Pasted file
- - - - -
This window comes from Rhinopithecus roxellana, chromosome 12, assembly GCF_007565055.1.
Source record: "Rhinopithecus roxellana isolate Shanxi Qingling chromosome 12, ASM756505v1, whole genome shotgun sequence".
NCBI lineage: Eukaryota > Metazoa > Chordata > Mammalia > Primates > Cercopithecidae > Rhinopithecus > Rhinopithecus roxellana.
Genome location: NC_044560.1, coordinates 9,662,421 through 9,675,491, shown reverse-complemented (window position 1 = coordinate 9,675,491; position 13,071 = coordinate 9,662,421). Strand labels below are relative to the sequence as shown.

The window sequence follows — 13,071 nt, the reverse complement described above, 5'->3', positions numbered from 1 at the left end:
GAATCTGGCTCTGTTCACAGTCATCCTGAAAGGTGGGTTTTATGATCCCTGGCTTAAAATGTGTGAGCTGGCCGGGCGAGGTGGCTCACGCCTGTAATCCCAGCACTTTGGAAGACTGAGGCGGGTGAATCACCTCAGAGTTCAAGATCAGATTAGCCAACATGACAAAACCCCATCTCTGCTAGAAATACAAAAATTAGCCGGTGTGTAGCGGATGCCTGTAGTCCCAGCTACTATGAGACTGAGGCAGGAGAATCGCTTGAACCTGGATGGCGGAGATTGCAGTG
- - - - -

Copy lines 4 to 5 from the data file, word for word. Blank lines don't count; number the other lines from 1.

Genome location: NC_044560.1, coordinates 9,662,421 through 9,675,491, shown reverse-complemented (window position 1 = coordinate 9,675,491; position 13,071 = coordinate 9,662,421). Strand labels below are relative to the sequence as shown.

The window sequence follows — 13,071 nt, the reverse complement described above, 5'->3', positions numbered from 1 at the left end: